You need to remind yourself throughout Phew’s Voice Hardcore that every sound you’re hearing is generated by Hiromi Moritani’s voice. It’s easy to forget that fact once you’re wrapped up in the Japanoise veteran’s layers of hellish drones, heavenly chorales and garbled transmissions channeled from beyond the void.

Moritani explores every possible extreme on Voice Hardcore. She distorts herself into a gaseous fog on the opening ‘Cloudy Day’ and returns to human form for the hypnotic incantations of ‘Scat’, a song title which references a capella jazz riffing while nodding to the seedy fetish imagery of noise and industrial music. Like Throbbing Gristle, Phew uses stillness and space to create something vastly more threatening than any screamed onslaught; on ‘In The Dog House’ she evokes both the deadened delivery of Genesis P-Orridge and Sleazy’s freaky tape manipulations all at once. It all makes for unsettling and thrilling sonic self-portrait.



Water From Your Eyes
All A Dance

Chicago’s Water From Your Eyes return after first surfacing in this column with a “tear stained” self-titled cassette that was reminiscent of Stereolab and Deerhunter without ever feeling indebted to them. That EP was a blueprint for what the duo, who are now based in NYC, do so well on their first full-length, All A Dance, a welcome addition to Brooklyn label Exploding In Sound.

Like the EP, the album is only six tracks long, but every song is deeper, longer and more mesmerizing. There are wistful pop gems on ‘Out Of Town’ and hypnotic motorik jams like the sprawling title track but the finest moments are a perfect balance of the two, like on ‘That’s The Girl’. It’s a confident and self-assured next step.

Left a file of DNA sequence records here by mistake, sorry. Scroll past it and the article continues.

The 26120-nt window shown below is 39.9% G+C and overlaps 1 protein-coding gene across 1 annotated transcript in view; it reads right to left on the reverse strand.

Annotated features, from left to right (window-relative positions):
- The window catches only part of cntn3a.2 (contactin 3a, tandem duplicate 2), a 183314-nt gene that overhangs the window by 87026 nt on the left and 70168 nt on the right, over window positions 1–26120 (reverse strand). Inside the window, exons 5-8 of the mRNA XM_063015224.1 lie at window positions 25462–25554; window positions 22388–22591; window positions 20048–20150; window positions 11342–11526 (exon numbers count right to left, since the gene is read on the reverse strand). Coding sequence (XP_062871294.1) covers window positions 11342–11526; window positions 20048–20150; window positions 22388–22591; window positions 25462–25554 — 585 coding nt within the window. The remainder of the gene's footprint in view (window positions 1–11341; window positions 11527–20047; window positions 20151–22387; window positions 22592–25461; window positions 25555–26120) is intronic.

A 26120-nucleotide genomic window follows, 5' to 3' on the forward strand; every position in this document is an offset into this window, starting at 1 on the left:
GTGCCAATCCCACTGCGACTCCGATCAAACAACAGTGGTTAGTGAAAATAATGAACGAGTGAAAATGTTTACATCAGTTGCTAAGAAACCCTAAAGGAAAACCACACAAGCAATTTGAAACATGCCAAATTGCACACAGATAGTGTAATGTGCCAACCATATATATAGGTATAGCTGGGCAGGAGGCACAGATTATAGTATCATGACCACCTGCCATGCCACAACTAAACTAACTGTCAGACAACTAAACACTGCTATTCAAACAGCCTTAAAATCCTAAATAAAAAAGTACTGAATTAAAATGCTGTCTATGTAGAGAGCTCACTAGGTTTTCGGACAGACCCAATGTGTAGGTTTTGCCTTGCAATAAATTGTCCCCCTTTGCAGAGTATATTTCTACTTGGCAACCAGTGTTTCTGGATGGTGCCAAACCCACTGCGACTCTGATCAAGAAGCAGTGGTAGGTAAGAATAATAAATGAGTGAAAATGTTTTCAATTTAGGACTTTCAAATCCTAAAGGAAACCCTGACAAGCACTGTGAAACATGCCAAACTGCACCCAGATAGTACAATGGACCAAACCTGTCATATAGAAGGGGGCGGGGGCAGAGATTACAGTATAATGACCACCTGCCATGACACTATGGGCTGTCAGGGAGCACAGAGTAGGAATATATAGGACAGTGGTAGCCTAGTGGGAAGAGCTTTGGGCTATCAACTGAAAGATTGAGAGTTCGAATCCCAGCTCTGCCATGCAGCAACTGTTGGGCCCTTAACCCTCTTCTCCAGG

Suryummy
Photon Slobber

On an earlier release, producer Emmett Feldman suggests Suryummy is “best enjoyed between an ocean and a skyscraper”. It makes sense for an artist working from the increasingly mechanized bay of San Francisco, but it also offers a sonic ideal for Photon Slobber where technology and nature blur beautifully.

San Francisco’s new age spirit runs deep on Suzanne Ciani-indebted tracks like ‘Seasonal Waves’ and the mesmerizing ‘Working In A Diamond Mind’, but its most energetic moments echo the euphoric IDM grooves of Casino Vs. Japan. That balance was what made Prismatic Escalator so dynamic and by amping up both the modular experimentation and offering bright, bombastic highlights like ‘Sunrise March’ and ‘Melting Conservatories’, Photon Slobber is even more rewarding than its predecessor.



Certain Creatures
Nasadiya Sukta

If a chillout room was haunted it might sound something like Nasadiya Sukta by Certain Creatures. Nasadiya Sukta refers to the Hindu “Hymn Of Creation” from the text Rigveda and was popularized in the Western world by Carl Sagan in his popular TV show, Cosmos. It’s one of those great Sagan moments where ancient religion and futuristic cosmology come full circle and almost seem to touch. Certain Creatures’ latest release offers a similarly heady experience over six epic tracks that are best absorbed in one sitting.



Lena Raine
Celeste: Original Soundtrack

Lena Raine’s soundtrack to recent indie hit Celeste is worthy of as much praise as the game itself, which is already attracting accolades for its simultaneously controller-breaking difficulty and first-timer approachability. Her score blends dense atmospheric drones, evocative piano and the occasional chiptune earmworm, sometimes in the same epic song. Take the 9-minute ‘Resurrection’, which is all Final Fantasy VI piano until distorted synths and a loose hip-hop rhythm unexpectedly burst through. It’s a score filled with surprises and at over 90 minutes (and with a B-sides and remix album on the side) it’s a gift that just keeps giving.

Miles Bowe is on Twitter.

Read next: The 20 best Bandcamp releases of 2017